NFL 2013: Falcons repeat is no guarantee in NFC South
Since its creation in 2002, the NFC South has never had a repeat winner.
The Atlanta Falcons have a chance to become the first as they look to improve on a 2012 season that saw them narrowly miss a trip to the Super Bowl. Star quarterback Matt Ryan has a huge new contract and a full complement of skill players, from receivers Julio Jones and Roddy White to 17th-year NFL tight end Tony Gonzalez, who put off retirement in favor of what he viewed as one last chance to win a championship.
"We've had really talented guys around here, and so you have that mindset we can do something special," Ryan said.
Then again, the New Orleans Saints could throw a wrench in those plans, now that Sean Payton has returned from his one-season bounty ban.
And teams have gone from worst to first in this division before, so it may be unwise to rule out Carolina in what could be a make-or-break year for coach Ron Rivera, or even Tampa Bay, where second-year coach Greg Schiano is gaining his footing in the NFL.
New Orleans went 13-3 as recently as two seasons ago as division champs. Then the Saints plummeted to 7-9 in Payton's absence.
The real problems for the Saints last season were on defense, and new coordinator Rob Ryan was hired. Even without Payton, quarterback Drew Brees led an offense that ranked second in the NFL. Now Payton is calling the plays again.
"I love the fact that Sean is back, and he is taking the reins and that he is going to be the voice in my ear," Brees said.
Here are five things to know about the NFC South:
Perhaps no division produces more surprises from year to year, making it tough for any one club to get comfortable at the top. During six straight seasons from 2003-2009, the NFC South produced a playoff team which finished last in the division the previous season. It was nearly seven straight years in 2010, when Tampa Bay improved from 3-13 to 10-6, but the Bucs lost on a tie-breaker with Green Bay and narrowly missed the postseason. The Falcons and Saints have alternated as division champs the past four seasons, and look like the two best teams again. But fans of NFC South clubs know better than to make such assumptions.
Protecting Matty Ice
The Falcons signed Ryan to a five-year, $103.75 million extension but must decide on a right tackle to protect him. The team cut Tyson Clabo to clear salary cap space and then lost projected starter Mike Johnson to a dislocated left ankle. That left 2012 third-round pick Lamar Holmes and undrafted rookie Ryan Schrader in a competition that carried into the final preseason game.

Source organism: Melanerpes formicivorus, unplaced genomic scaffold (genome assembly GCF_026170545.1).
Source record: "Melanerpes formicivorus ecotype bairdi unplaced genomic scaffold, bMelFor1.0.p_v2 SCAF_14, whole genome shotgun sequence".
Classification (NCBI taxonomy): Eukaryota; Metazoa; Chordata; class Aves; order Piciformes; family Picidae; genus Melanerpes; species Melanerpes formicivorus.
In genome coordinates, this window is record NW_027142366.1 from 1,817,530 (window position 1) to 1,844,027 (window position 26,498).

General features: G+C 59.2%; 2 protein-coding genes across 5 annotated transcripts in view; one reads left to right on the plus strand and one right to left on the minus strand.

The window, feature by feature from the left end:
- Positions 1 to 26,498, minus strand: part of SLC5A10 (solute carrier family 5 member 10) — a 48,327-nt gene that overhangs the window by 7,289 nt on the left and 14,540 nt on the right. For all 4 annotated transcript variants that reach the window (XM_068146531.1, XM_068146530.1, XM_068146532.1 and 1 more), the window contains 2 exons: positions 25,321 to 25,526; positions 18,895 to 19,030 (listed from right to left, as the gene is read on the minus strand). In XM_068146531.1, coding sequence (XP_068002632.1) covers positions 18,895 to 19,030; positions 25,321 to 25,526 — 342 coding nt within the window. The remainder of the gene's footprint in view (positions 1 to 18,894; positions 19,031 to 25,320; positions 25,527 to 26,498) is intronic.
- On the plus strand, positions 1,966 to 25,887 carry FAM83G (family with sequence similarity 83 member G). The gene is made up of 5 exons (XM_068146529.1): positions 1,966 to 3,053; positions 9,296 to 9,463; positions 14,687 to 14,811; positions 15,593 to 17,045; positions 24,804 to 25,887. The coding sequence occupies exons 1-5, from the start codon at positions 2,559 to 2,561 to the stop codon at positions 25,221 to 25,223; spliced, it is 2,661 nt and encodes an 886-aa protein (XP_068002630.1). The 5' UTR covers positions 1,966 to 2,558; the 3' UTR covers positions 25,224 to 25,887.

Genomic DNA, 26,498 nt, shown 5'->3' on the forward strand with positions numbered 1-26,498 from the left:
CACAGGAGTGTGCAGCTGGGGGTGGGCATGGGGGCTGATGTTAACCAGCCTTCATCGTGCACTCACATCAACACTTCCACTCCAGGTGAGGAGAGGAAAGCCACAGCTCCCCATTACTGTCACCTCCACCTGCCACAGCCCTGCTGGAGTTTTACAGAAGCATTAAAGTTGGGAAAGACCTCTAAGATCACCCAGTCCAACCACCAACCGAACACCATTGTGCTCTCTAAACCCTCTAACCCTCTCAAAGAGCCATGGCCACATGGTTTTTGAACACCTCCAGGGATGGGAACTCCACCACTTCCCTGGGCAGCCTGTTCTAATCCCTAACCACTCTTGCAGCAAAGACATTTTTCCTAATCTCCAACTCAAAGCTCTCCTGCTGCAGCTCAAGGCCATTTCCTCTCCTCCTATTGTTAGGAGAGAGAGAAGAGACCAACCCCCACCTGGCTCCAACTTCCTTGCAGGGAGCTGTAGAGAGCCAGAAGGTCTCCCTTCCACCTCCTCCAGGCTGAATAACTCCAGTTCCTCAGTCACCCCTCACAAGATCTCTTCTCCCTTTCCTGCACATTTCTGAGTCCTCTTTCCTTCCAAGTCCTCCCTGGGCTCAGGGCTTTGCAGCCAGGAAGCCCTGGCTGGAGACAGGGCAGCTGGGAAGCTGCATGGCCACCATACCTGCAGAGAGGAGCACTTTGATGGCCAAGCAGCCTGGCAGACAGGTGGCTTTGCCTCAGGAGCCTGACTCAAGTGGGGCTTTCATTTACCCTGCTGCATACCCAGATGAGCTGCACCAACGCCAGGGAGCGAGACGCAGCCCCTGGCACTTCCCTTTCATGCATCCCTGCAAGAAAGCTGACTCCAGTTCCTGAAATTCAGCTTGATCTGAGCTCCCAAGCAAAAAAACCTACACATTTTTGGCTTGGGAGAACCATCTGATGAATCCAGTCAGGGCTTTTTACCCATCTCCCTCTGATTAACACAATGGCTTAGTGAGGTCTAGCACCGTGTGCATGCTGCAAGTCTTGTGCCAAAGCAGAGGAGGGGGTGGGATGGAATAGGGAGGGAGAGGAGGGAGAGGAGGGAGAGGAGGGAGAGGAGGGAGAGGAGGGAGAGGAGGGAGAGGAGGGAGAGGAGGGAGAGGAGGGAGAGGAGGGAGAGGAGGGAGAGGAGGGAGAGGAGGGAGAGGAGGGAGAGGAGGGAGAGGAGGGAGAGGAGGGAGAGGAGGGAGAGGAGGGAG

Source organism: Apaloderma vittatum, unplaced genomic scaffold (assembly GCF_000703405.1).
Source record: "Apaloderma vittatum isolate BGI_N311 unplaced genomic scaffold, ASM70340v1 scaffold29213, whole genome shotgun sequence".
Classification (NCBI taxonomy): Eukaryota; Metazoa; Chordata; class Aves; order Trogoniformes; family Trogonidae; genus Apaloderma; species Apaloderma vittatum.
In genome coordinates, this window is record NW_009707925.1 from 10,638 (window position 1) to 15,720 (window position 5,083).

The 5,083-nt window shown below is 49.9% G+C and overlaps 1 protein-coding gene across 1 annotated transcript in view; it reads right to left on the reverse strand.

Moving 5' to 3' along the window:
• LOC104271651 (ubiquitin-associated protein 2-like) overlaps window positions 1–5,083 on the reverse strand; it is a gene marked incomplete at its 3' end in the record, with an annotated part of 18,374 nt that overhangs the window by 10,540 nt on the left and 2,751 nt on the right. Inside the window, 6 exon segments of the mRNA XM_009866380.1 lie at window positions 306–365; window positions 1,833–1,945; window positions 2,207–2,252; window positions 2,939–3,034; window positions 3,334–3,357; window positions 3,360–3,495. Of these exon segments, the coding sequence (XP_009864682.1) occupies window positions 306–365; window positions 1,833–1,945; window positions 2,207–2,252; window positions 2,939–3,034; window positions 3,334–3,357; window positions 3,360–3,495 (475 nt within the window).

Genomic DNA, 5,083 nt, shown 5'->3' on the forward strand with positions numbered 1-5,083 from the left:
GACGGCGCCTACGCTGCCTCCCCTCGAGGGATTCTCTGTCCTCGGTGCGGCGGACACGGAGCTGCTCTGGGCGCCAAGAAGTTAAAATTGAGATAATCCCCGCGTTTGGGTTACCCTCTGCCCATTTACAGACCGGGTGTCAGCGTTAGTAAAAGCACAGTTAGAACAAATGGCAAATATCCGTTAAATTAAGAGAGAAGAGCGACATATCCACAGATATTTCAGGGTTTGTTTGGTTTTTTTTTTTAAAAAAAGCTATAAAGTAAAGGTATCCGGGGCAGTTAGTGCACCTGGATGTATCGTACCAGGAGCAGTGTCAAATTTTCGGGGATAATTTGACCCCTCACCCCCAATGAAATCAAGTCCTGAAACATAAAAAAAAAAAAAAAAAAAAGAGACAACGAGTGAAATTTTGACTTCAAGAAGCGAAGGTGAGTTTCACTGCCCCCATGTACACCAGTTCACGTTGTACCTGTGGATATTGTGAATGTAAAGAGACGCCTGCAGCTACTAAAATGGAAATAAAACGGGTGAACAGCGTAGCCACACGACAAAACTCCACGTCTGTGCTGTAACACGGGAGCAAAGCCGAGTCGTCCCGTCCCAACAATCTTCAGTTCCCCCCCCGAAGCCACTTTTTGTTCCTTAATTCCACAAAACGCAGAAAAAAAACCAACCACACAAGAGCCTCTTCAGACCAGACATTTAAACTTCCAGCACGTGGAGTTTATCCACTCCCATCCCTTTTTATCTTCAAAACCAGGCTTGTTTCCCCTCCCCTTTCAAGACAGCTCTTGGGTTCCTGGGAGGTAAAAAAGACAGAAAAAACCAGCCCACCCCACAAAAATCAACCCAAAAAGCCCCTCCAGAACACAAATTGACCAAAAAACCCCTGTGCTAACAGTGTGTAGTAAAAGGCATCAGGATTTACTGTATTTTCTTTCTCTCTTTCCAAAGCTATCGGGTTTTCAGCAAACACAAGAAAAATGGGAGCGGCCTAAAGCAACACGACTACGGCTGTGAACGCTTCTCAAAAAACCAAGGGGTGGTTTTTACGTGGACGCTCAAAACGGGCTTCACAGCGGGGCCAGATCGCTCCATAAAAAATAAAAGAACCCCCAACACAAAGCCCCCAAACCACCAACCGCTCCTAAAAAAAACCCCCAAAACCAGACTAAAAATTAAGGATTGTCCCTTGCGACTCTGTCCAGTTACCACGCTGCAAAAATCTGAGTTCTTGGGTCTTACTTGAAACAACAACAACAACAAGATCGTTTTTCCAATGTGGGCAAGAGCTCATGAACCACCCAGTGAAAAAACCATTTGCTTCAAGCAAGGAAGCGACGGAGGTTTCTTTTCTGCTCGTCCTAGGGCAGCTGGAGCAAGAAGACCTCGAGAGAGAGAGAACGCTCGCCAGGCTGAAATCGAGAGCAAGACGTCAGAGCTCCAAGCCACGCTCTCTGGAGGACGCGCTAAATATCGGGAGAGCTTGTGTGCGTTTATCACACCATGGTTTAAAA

If the Falcons can give Ryan time, there's no telling how good they can be offensively. In addition to White, Jones and Gonzalez, they have high hopes for newly acquired running back Steven Jackson, who'll be hungry to make good on his best chance to win a title after several lean years in St. Louis.
For all the attention given to the return of Payton and his offensive acumen, the Saints could struggle if they don't improve a defense that yielded a record 7,042 yards in 2012. Enter Ryan, conspicuous with his long, gray hair, bulging belly and boisterous disposition. Shortly after his firing in Dallas, he arrived in the Big Easy seeking redemption, and with a plan to convert New Orleans from a 4-3 front to a 3-4. Part of that plan involved the signing of free agent outside linebacker Victor Butler to start on one side and the conversion of veteran defensive end Will Smith into the other starting outside linebacker.
Now Smith is out for the year with a knee injury and Butler will miss most or all of the season with his own knee problem. Complicating matters, middle linebacker Jon Vilma has recurring knee problems casting doubt upon his reliability. Some younger, less-proven players such as Junior Galette and Martez Wilson will have to come through.
Panthers quarterback Cam Newton may have to rely on his mobility more than ever, given Carolina's injury concerns on the offensive line. The Panthers had to re-sign 32-year-old offensive lineman Travelle Wharton to bolster the blocking for an offense that scored only one touchdown in the first three preseason games. They will go with a more traditional offense, meaning more carries for DeAngelo Williams with fellow running back Jonathan Stewart on the physically unable to perform list.
The Buccaneers acquired cornerback Darrelle Revis to bolster a secondary that nearly set a record for yards passing it allowed a year ago. He became a star in six seasons with the New York Jets because of his ability to blanket top receivers in single coverage. The Bucs have not rushed his return from knee surgery in hopes that keeping him out of preseason games would enhance the chances of the three-time All-Pro being fully recovered for the opener against his old team.